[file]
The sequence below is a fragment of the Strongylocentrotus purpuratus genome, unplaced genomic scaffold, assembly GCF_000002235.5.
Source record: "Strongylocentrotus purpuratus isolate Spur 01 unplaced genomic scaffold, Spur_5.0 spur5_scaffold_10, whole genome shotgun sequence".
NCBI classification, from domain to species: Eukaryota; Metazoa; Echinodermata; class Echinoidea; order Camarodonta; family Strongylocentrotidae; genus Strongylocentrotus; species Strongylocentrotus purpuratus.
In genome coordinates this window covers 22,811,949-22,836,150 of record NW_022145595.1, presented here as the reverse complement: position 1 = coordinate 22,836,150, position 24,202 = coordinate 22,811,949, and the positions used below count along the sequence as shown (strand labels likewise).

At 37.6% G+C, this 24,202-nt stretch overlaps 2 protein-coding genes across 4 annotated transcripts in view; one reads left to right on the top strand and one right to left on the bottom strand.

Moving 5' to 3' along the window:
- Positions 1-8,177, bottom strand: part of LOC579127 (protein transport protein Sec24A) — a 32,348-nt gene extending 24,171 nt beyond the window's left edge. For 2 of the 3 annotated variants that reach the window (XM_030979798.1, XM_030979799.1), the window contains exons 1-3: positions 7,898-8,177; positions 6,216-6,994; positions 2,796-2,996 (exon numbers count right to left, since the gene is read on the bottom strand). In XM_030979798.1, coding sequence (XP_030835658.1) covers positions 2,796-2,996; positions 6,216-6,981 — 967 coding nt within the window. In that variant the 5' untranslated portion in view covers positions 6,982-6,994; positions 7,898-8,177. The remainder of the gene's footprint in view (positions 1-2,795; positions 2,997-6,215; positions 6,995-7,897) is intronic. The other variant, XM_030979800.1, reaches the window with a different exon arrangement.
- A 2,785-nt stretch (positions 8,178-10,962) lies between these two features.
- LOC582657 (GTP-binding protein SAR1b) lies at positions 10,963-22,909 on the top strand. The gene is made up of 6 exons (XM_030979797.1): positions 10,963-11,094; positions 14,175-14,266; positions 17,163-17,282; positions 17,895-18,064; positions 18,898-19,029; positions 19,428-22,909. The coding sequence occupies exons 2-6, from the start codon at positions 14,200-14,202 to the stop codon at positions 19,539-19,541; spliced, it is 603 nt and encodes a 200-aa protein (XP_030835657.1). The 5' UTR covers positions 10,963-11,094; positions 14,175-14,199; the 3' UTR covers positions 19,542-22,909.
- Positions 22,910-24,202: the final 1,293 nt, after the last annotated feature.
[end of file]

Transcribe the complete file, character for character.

The sequence below is a fragment of the Strongylocentrotus purpuratus genome, unplaced genomic scaffold, assembly GCF_000002235.5.
Source record: "Strongylocentrotus purpuratus isolate Spur 01 unplaced genomic scaffold, Spur_5.0 spur5_scaffold_10, whole genome shotgun sequence".
NCBI classification, from domain to species: Eukaryota; Metazoa; Echinodermata; class Echinoidea; order Camarodonta; family Strongylocentrotidae; genus Strongylocentrotus; species Strongylocentrotus purpuratus.
In genome coordinates this window covers 22,811,949-22,836,150 of record NW_022145595.1, presented here as the reverse complement: position 1 = coordinate 22,836,150, position 24,202 = coordinate 22,811,949, and the positions used below count along the sequence as shown (strand labels likewise).

At 37.6% G+C, this 24,202-nt stretch overlaps 2 protein-coding genes across 4 annotated transcripts in view; one reads left to right on the top strand and one right to left on the bottom strand.

Moving 5' to 3' along the window:
- Positions 1-8,177, bottom strand: part of LOC579127 (protein transport protein Sec24A) — a 32,348-nt gene extending 24,171 nt beyond the window's left edge. For 2 of the 3 annotated variants that reach the window (XM_030979798.1, XM_030979799.1), the window contains exons 1-3: positions 7,898-8,177; positions 6,216-6,994; positions 2,796-2,996 (exon numbers count right to left, since the gene is read on the bottom strand). In XM_030979798.1, coding sequence (XP_030835658.1) covers positions 2,796-2,996; positions 6,216-6,981 — 967 coding nt within the window. In that variant the 5' untranslated portion in view covers positions 6,982-6,994; positions 7,898-8,177. The remainder of the gene's footprint in view (positions 1-2,795; positions 2,997-6,215; positions 6,995-7,897) is intronic. The other variant, XM_030979800.1, reaches the window with a different exon arrangement.
- A 2,785-nt stretch (positions 8,178-10,962) lies between these two features.
- LOC582657 (GTP-binding protein SAR1b) lies at positions 10,963-22,909 on the top strand. The gene is made up of 6 exons (XM_030979797.1): positions 10,963-11,094; positions 14,175-14,266; positions 17,163-17,282; positions 17,895-18,064; positions 18,898-19,029; positions 19,428-22,909. The coding sequence occupies exons 2-6, from the start codon at positions 14,200-14,202 to the stop codon at positions 19,539-19,541; spliced, it is 603 nt and encodes a 200-aa protein (XP_030835657.1). The 5' UTR covers positions 10,963-11,094; positions 14,175-14,199; the 3' UTR covers positions 19,542-22,909.
- Positions 22,910-24,202: the final 1,293 nt, after the last annotated feature.